There's been a running joke around the office when it comes to reading The Day Ahead's IPO-related columns. Take The Day Ahead's position on an IPO and make money doing the opposite.
If an initial public offering gets ripped in The Day Ahead, buy it. If it gets kudos, don't go near the thing.
Some of our readers have continually blasted me for ripping a company such as Bamboo.com only to have it shoot up 100 percent or so on the first day. Nevermind that the offering was priced to sell cheap.
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So we decided to take a look at some of the more recent IPO columns and how wrong or right we were.
One thing to consider: Your time horizon. If it's four hours you're probably in the wrong place. If it's a year this column may make more sense.
See we use this funny thing called logic, which often doesn't apply to the markets. When you apply logic you'll find Bamboo.com (Nasdaq: BAMB) is based on a business model with no revenue and a guy doing 360s with a video camera. LookSmart Ltd. (Nasdaq: LOOK) is just another portal. Musicmaker.com (Nasdaq: HITS) doesn't strike any chords at all. Of course our thinking is colored by those regulatory filings (yes, we actually read them).
Another thing to consider: whether you can get in at the opening price. If you're among the lucky ones that get an IPO at the offering price you'll usually make a quick buck no matter what happens. Since most investors don't get that price, we look at the long-term (more than four hours).
Bottom line: With some fancy accounting and appropriate hedges we're on target about IPOs about half of the time -- the equivalent of a coin flip. And given the quirkiness of the IPO market, we'll take it.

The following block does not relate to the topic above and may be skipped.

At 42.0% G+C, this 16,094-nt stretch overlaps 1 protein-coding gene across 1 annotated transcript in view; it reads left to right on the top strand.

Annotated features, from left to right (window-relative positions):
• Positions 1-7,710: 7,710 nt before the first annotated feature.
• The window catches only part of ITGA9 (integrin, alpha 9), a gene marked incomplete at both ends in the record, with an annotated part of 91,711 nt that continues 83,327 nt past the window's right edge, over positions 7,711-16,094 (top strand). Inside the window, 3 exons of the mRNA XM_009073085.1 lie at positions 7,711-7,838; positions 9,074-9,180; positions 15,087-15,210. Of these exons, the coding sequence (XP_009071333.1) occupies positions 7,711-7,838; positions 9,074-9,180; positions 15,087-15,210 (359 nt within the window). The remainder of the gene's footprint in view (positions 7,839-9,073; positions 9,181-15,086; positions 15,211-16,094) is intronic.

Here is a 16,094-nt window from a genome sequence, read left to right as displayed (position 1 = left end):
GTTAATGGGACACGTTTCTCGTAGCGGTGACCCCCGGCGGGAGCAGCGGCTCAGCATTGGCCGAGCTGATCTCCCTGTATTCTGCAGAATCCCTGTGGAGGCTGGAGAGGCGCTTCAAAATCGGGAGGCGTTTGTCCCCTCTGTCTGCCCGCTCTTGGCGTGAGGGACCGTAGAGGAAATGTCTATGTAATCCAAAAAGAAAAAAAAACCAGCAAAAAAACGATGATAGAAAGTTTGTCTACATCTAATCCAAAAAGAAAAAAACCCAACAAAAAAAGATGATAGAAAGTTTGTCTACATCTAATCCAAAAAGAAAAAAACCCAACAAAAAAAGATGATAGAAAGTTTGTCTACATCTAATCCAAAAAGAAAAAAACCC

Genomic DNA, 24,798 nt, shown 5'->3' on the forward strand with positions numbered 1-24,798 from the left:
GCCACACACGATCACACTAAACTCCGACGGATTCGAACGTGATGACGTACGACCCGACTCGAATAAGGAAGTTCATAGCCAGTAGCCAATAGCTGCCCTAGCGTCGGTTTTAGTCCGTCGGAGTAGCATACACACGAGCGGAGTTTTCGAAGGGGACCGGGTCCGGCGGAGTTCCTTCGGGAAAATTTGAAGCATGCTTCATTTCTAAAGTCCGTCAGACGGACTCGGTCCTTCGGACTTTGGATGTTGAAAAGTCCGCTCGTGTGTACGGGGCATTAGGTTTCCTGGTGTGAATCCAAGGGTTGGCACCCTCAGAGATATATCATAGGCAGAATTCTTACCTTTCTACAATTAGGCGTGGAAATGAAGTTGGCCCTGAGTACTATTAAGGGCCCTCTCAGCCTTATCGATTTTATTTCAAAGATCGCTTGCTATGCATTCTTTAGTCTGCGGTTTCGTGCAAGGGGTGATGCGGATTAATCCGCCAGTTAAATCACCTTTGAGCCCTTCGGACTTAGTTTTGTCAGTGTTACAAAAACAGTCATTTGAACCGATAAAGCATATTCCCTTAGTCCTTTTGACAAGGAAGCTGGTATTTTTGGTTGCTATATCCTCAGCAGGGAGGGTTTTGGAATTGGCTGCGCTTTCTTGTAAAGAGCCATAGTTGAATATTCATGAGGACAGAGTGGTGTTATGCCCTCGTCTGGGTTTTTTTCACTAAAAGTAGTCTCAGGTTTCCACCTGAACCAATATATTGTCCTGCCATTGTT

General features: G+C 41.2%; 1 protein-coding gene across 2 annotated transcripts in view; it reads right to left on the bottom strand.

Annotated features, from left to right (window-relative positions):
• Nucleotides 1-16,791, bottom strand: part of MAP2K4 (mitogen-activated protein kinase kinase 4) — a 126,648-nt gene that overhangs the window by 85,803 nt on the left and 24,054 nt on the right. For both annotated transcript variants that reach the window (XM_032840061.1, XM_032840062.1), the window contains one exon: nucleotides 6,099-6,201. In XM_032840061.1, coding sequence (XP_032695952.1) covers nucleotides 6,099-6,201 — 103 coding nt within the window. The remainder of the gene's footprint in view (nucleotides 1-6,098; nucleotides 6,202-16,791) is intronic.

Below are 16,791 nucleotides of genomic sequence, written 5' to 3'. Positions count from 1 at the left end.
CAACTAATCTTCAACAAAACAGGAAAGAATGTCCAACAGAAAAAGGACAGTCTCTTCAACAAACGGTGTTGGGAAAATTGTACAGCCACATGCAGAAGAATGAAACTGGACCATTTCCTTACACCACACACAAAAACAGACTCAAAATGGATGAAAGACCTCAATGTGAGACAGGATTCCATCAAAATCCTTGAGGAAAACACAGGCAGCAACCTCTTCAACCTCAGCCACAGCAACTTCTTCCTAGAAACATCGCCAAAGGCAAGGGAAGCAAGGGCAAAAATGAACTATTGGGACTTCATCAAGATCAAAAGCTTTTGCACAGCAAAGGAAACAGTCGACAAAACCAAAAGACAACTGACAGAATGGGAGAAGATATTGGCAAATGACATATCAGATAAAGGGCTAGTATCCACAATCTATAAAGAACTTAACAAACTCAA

With that said here's a look at some recent IPOs and where they stand now:
Bamboo.com and ImageX.com (Nasdaq: IMGX): In a column a few weeks ago we declared both of these companies shoddy investments. Bamboo got off to a nice start and is hovering around $22 from an offering price of $7. ImageX.com is nearing $18 after pricing at $7. Do these returns change anything? No. The companies are still weak, but will get a pop after the quiet period ends and the underwriters trot out their buy ratings. Check in after about two months.
LookSmart (Nasdaq: LOOK). Sure it's just another portal, but it has gobs of traffic. That makes it just another portal to be bought later. After shuffling the share amount, LookSmart did just fine on the public markets and now tops $37 a share from an offering price of $12. We underestimated the investor enthusiasm, but can live with LookSmart's success since revenue is relatively strong. It's also one of the few IPOs that has consistently gained following first day gains. The quiet period ends Tuesday.
Speaking of search/portal sites, Ask Jeeves (Nasdaq: ASKJ) is still full of question marks, but it hasn't hurt returns. After pricing at $14, Ask Jeeves (chart) is now trading at about $35. But if you bought at the top of Ask Jeeves' run you're probably asking the search service for your money back.
Red Hat (Nasdaq: REDH) still hasn't answered the long-term questions, but who cares because stock is rocking. You can decide if Red Hat is a trade or investment. Wink Communications (Nasdaq: WINK) is a leader in a young industry and has fared well (chart). We weren't cheerleaders, but we didn't pan those companies either.
And let's not forget those Internet music players. We liked MP3.com (Nasdaq: MPPP) just for the name, but if you bought at the high you're singing the blues (chart). We were also positive on Liquid Audio (Nasdaq: LQID) and it has fared about the same as MP3.com.
But the outlook for MP3.com and Liquid Audio was relative. Musicmaker.com (Nasdaq: HITS) could be among the shakiest companies ever to go public. We have to have at least one "I told you so." The company's sales were a joke when it launched an IPO and haven't improved. Shares of Musicmaker, trading at about $15, haven't strayed far from its opening price of $14.